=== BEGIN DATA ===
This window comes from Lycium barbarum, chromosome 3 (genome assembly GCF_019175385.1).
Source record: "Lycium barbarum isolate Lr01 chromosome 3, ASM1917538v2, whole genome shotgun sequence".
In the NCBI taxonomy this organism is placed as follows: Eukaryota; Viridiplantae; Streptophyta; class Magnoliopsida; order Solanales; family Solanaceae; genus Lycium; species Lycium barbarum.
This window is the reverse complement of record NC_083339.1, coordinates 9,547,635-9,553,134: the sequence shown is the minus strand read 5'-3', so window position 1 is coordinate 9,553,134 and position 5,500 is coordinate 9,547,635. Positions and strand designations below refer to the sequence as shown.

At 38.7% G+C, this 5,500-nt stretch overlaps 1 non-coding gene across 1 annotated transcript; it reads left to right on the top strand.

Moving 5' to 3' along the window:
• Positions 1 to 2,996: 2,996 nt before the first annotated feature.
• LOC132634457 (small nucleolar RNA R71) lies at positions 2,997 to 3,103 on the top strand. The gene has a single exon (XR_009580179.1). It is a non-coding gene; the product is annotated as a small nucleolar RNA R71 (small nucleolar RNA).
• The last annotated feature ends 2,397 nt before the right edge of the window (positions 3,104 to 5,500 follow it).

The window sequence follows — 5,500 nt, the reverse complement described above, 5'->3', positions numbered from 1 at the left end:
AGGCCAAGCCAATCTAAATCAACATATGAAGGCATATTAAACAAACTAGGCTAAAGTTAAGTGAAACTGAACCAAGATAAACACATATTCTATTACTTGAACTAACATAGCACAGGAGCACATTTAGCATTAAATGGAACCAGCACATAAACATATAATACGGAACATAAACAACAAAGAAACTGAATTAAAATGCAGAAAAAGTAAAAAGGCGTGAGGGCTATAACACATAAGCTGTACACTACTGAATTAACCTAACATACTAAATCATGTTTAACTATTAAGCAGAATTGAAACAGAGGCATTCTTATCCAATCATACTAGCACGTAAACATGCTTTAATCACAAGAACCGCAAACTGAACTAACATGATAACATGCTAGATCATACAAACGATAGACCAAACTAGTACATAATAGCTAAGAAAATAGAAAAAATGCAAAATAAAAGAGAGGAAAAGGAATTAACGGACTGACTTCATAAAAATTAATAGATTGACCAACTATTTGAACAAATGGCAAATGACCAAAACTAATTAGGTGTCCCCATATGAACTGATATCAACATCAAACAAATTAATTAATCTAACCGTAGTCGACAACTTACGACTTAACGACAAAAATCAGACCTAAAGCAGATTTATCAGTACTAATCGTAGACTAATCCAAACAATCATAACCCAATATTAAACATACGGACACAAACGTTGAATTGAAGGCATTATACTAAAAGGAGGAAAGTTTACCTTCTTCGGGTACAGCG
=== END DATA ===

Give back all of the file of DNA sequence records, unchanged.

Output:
This window comes from Lycium barbarum, chromosome 3 (genome assembly GCF_019175385.1).
Source record: "Lycium barbarum isolate Lr01 chromosome 3, ASM1917538v2, whole genome shotgun sequence".
In the NCBI taxonomy this organism is placed as follows: Eukaryota; Viridiplantae; Streptophyta; class Magnoliopsida; order Solanales; family Solanaceae; genus Lycium; species Lycium barbarum.
This window is the reverse complement of record NC_083339.1, coordinates 9,547,635-9,553,134: the sequence shown is the minus strand read 5'-3', so window position 1 is coordinate 9,553,134 and position 5,500 is coordinate 9,547,635. Positions and strand designations below refer to the sequence as shown.

At 38.7% G+C, this 5,500-nt stretch overlaps 1 non-coding gene across 1 annotated transcript; it reads left to right on the top strand.

Moving 5' to 3' along the window:
• Positions 1 to 2,996: 2,996 nt before the first annotated feature.
• LOC132634457 (small nucleolar RNA R71) lies at positions 2,997 to 3,103 on the top strand. The gene has a single exon (XR_009580179.1). It is a non-coding gene; the product is annotated as a small nucleolar RNA R71 (small nucleolar RNA).
• The last annotated feature ends 2,397 nt before the right edge of the window (positions 3,104 to 5,500 follow it).

The window sequence follows — 5,500 nt, the reverse complement described above, 5'->3', positions numbered from 1 at the left end:
AGGCCAAGCCAATCTAAATCAACATATGAAGGCATATTAAACAAACTAGGCTAAAGTTAAGTGAAACTGAACCAAGATAAACACATATTCTATTACTTGAACTAACATAGCACAGGAGCACATTTAGCATTAAATGGAACCAGCACATAAACATATAATACGGAACATAAACAACAAAGAAACTGAATTAAAATGCAGAAAAAGTAAAAAGGCGTGAGGGCTATAACACATAAGCTGTACACTACTGAATTAACCTAACATACTAAATCATGTTTAACTATTAAGCAGAATTGAAACAGAGGCATTCTTATCCAATCATACTAGCACGTAAACATGCTTTAATCACAAGAACCGCAAACTGAACTAACATGATAACATGCTAGATCATACAAACGATAGACCAAACTAGTACATAATAGCTAAGAAAATAGAAAAAATGCAAAATAAAAGAGAGGAAAAGGAATTAACGGACTGACTTCATAAAAATTAATAGATTGACCAACTATTTGAACAAATGGCAAATGACCAAAACTAATTAGGTGTCCCCATATGAACTGATATCAACATCAAACAAATTAATTAATCTAACCGTAGTCGACAACTTACGACTTAACGACAAAAATCAGACCTAAAGCAGATTTATCAGTACTAATCGTAGACTAATCCAAACAATCATAACCCAATATTAAACATACGGACACAAACGTTGAATTGAAGGCATTATACTAAAAGGAGGAAAGTTTACCTTCTTCGGGTACAGCG